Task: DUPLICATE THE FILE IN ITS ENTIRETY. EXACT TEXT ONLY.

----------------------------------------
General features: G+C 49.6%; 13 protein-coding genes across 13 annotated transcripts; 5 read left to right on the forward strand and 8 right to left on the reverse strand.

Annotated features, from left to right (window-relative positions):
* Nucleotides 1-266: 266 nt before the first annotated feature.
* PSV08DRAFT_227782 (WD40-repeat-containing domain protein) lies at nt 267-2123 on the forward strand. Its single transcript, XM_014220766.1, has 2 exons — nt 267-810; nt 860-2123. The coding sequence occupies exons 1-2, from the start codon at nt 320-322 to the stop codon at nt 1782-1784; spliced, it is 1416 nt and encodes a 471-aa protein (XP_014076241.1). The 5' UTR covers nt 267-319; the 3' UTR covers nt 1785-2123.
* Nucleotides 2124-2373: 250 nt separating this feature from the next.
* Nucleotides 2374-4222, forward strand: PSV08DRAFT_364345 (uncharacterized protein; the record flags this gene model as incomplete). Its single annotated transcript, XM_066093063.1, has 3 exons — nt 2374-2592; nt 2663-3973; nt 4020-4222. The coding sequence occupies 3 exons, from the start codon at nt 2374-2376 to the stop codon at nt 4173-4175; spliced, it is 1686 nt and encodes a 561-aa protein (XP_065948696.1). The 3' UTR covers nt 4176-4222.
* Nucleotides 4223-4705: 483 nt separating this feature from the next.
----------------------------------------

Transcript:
General features: G+C 49.6%; 13 protein-coding genes across 13 annotated transcripts; 5 read left to right on the forward strand and 8 right to left on the reverse strand.

Annotated features, from left to right (window-relative positions):
* Nucleotides 1-266: 266 nt before the first annotated feature.
* PSV08DRAFT_227782 (WD40-repeat-containing domain protein) lies at nt 267-2123 on the forward strand. Its single transcript, XM_014220766.1, has 2 exons — nt 267-810; nt 860-2123. The coding sequence occupies exons 1-2, from the start codon at nt 320-322 to the stop codon at nt 1782-1784; spliced, it is 1416 nt and encodes a 471-aa protein (XP_014076241.1). The 5' UTR covers nt 267-319; the 3' UTR covers nt 1785-2123.
* Nucleotides 2124-2373: 250 nt separating this feature from the next.
* Nucleotides 2374-4222, forward strand: PSV08DRAFT_364345 (uncharacterized protein; the record flags this gene model as incomplete). Its single annotated transcript, XM_066093063.1, has 3 exons — nt 2374-2592; nt 2663-3973; nt 4020-4222. The coding sequence occupies 3 exons, from the start codon at nt 2374-2376 to the stop codon at nt 4173-4175; spliced, it is 1686 nt and encodes a 561-aa protein (XP_065948696.1). The 3' UTR covers nt 4176-4222.
* Nucleotides 4223-4705: 483 nt separating this feature from the next.